How does it work and what are the real benefits of using Work Breakdown Structures in organizing and planning activities? (part 2)
In the previous focus we introduced the general characteristics of Work Breakdown Structures, analyzing the structure and its basic characteristics. In this study we’ll now be taking a look at how it works and where the main advantages are.
Milestones are goals or intermediate objectives that are identified within the project with the aim of monitoring their progress in time.
Some examples could be:
- the end of testing of an electrical system
- signing a contract
- the end of testing of a water system
The identification of given milestones can be represented by a Gantt chart.
The rules to follow for a correct WBS structure
When creating a WBS, whatever the type of project, you first need to know which objectives must be met at a preliminary stage.
Without proper planning, it would be complicated to define the individual activities to be carried out.
The level of decomposition of the various work phases must allow us to define the optimized “work packages” that must be clear and well defined, avoiding duplicates when assigning tasks.
Project decomposition should be in the logic of defining various sub-levels of disaggregation, such as:
- in stages: the breakdown takes place on the basis of the various phases leading to the realization of an objective (eg: planning, procurement, construction, etc.)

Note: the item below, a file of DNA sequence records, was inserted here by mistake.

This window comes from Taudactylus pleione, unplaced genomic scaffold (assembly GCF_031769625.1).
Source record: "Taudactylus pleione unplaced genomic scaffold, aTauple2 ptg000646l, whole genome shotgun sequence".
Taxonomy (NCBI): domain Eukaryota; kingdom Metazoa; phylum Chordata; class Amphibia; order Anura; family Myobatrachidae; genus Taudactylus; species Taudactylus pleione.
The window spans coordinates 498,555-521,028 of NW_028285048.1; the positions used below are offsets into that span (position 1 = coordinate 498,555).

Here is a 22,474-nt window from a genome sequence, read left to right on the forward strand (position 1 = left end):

- for processes: the decomposition is based on the processes that lead to the realization of deliverables. It is generally used in high standardization works (eg. foundations, walls, roof, etc.)
- by location: decomposition is carried out according to the place of construction (eg: building site London, building site Paris, etc.).
WBS and the 100% rule
One of the basic rules behind the creation of WBS is the 100% rule which states:
A WBS must include 100% of the work defined by the project and all the necessary – internal, external and contract aspects – to the realization of the project, including the management of the project itself.
The rule applies to all hierarchy levels: the sum of the “child” levels (lower node) must be equal to 100% of the work represented by their “father” (upper node).
The rule also applies to the level of activity: the work represented by the activities in each work package must be 100% of the work necessary to complete the entire package.
Let’s see how to apply this rule to our previous example.
The advantages of WBS
As seen before, using a WBS within a project involves a number of advantages, such as:
- identify responsibilities for each phase of the project
- describe activities to be carried out in a clear and complete manner, avoiding any ambiguities
- assign a task to a specific person or resource avoiding duplication in the assignment of tasks
- facilitate communication between the different professional roles involved in project execution
- improve understanding of the project by all the subjects involved
- improve understanding of the project by external subjects